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Good Morning, Brooklyn: Tuesday, October 5, 2021

October 5, 2021 Brooklyn Eagle Staff
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GREEN ROOFS ADDED TO NAVY YARD: Three green roofs have been added to Admiral’s Row in the Brooklyn Navy Yard, thanks to a joint effort with the New York City Department of Environmental Protection (DEP) and Steiner NYC. More than 23,000 square feet of previously impermeable rooftop has now been covered with soil and planted with ornamental grasses, perennial wildflowers and sedum in order to absorb the rain that falls on it, or nearly 2.5 million gallons in a typical year.

By keeping the rainfall out of the local drainage system, the green roofs help to decrease flooding and reduce sewer overflows into the East River.  The projects were made possible, in part, thanks to a nearly $700,000 grant provided through DEP’s Green Infrastructure Grant Program.

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PLANNED GAS UTILITY WORK:  Bay Ridge residents and businesses might notice the smell of natural gas today, October 5, as National Grid begins planned work in the area of 4th Avenue between Ovington Ave. and 73rd St., Brooklyn Community Board 10 reports.  The work is scheduled to take place between 8 a.m. and 8 p.m.

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UNVEILING OF NEW PLAQUE: A new Spanish Memorial Plaque is being unveiled in Fort Greene Park today. The new bronze tablet is set into a natural stone boulder at the eastern side of the Prison Ship Martyrs Monument plaza. Spanish electrical company Iberdrola funded the project.

The original plaque was presented by King Juan Carlos of Spain, dedicated in 1976 to honor the country’s bicentennial and commemorate contributions to American freedom during the Revolution. The plaque was later removed from its horizontal granite plinth because of its compromised condition and is now on view in the park’s visitor center.

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NY STATE TOUR TO FIGHT OPIOID EPIDEMIC: New York Attorney General Letitia James on Monday began her statewide ‘HealNY’ tour of New York state, where she will begin delivering the first of up to $1.5 billion to combat the opioid epidemic. The funds — which will be directed to all 10 regions of the state — come from different settlements that Attorney General James has negotiated following her March 2019 lawsuit against the various manufacturers and distributors responsible for the opioid crisis.

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FIGHTING FOR INMATES’ MEDICAL AID: Brooklyn Defender Services has joined The Legal Aid Society and Milbank LLP in filing a class action lawsuit this morning against the New York City Department of Correction (DOC) over its failure to provide incarcerated New Yorkers access to medical care in the City jails. The lawsuit, filed in Bronx Supreme Court and which comes amidst widespread acknowledgment of a total breakdown in City jail operations, seeks an order compelling DOC to comply with its basic legal obligations in state local law to provide all individuals in its custody access to medical care without delay.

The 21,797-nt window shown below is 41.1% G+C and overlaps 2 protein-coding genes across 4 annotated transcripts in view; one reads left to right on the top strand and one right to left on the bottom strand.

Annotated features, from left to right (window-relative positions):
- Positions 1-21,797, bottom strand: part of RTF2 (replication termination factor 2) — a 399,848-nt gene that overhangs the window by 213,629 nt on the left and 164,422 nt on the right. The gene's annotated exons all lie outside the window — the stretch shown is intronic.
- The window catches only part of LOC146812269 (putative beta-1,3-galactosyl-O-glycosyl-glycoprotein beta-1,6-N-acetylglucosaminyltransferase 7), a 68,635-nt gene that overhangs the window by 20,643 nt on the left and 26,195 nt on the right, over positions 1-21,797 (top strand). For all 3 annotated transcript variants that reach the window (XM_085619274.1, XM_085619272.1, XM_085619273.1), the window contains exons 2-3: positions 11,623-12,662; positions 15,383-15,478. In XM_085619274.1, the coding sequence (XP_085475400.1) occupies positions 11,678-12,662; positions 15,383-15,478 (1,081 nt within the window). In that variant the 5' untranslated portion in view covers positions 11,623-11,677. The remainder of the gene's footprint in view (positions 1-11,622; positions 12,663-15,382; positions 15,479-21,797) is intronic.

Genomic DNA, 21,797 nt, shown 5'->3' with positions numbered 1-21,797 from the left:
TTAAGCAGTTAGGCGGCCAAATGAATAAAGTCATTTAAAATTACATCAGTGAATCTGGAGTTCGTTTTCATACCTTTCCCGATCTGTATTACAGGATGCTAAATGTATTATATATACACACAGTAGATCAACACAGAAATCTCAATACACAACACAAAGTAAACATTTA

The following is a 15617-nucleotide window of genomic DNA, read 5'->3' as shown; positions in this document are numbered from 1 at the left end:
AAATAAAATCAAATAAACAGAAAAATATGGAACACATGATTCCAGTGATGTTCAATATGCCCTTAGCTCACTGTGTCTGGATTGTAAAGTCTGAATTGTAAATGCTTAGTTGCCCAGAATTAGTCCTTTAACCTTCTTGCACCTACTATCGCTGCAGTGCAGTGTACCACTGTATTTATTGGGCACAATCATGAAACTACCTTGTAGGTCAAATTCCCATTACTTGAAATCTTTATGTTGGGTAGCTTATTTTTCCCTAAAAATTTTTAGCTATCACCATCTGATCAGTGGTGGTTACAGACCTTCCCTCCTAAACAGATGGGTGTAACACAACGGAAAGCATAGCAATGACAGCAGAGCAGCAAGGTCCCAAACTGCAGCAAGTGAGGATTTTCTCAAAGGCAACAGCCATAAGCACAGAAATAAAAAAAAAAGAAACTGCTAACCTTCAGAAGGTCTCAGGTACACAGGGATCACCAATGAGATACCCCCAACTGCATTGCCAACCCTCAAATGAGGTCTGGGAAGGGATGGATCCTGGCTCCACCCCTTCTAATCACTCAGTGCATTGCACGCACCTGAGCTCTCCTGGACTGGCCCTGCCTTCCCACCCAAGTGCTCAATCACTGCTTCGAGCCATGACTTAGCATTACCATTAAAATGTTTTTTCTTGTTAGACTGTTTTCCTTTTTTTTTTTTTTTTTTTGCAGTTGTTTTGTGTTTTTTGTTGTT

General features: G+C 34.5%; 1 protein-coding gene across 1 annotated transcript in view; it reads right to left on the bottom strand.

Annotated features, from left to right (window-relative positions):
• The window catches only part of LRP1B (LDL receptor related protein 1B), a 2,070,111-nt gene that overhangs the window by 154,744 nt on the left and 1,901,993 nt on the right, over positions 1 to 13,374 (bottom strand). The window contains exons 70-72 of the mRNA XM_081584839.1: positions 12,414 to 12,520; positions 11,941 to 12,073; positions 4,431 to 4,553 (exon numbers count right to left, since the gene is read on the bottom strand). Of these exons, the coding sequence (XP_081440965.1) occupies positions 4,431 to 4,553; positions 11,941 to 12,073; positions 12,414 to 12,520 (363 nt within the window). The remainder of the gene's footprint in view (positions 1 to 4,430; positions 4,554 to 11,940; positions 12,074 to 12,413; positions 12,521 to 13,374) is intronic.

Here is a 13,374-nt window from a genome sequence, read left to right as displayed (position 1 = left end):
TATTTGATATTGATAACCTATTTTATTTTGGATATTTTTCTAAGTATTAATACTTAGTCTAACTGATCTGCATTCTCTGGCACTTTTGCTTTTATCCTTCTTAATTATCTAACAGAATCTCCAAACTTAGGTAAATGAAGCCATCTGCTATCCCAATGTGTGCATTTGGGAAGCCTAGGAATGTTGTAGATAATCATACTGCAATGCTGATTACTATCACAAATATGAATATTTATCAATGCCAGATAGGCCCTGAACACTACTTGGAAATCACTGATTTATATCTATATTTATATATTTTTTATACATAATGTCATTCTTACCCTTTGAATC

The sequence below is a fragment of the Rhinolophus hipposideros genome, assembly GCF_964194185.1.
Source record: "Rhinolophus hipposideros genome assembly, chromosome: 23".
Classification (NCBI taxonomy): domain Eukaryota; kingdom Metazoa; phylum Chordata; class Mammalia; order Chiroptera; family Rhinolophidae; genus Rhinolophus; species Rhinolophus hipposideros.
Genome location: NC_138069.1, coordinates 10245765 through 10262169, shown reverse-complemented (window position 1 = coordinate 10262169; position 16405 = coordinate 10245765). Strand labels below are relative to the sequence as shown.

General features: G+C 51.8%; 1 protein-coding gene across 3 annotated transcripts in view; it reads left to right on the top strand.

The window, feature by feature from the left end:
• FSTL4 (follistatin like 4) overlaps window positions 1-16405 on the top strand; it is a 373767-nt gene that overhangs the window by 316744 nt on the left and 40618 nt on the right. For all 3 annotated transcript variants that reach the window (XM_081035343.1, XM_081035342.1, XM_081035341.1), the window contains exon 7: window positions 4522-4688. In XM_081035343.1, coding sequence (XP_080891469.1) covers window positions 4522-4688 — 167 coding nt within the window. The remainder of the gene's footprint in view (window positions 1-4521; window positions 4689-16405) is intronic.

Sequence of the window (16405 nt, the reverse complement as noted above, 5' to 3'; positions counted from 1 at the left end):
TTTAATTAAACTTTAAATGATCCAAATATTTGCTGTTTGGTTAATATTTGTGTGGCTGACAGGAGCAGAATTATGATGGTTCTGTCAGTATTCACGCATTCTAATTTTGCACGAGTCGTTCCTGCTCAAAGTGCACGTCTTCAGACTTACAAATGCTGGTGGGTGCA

The petitioners will ask the court to release a group of incarcerated people facing particularly grave medical consequences in order to address the threat to their health and lives.

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Bishop DiMarzio and fellow priests stand with the statue of Mother Cabrini. At left front is Msgr. Guy Massie, pastor of Sacred Hearts & St. Stephen’s Church.
Photo by Peter Arcese

CELEBRATING PATRON SAINT OF IMMIGRANTS: More than 600 members of the Italian Ministry of the Diocese of Brooklyn and Bishop Nicholas DiMarzio returned to Sacred Hearts – St. Stephen Parish and the Streets of Carroll Gardens to celebrate Mother Frances X. Cabrini. The return was to mark the first time the group was able to gather in large numbers following their 2019 March protesting the fact that the city would not establish a statue for the Patron Saint of Immigrants, even after receiving more nominations than anyone else in their “She Built NYC” campaign. Since 2019 the state established a statue in Battery Park and the Diocese established one in Brooklyn in the parish where Mother Cabrini Ministered.

This was the last time Bishop DiMarzio would lead this group as the Bishop of Brooklyn following his retirement and the new appointment of the Bishop of Brooklyn who takes possession of the diocese at the end of November.

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Ribbon-cutting for The Fountains, in East New York.
Photo by Gerri Hernandez

RIBBON-CUTTING FOR NEW HOUSING COMPLEX:  Arker Companies opened The Fountains, a 1,163 unit affordable housing complex in East New York on Monday with Borough President Eric Adams, State Senator Persaud, Empire State Development, Homes and Community Renewal, and HPD joining in the ribbon-cutting ceremony. This $425 million transformative project, on the site of NY State’s former Brooklyn Developmental Center is a six-acre complex that includes homes across several buildings, nearly 22,000 square-feet of commercial space and a new public plaza.

Of these apartments, 192 are set aside as supportive homes for adults with intellectual or developmental disabilities. 


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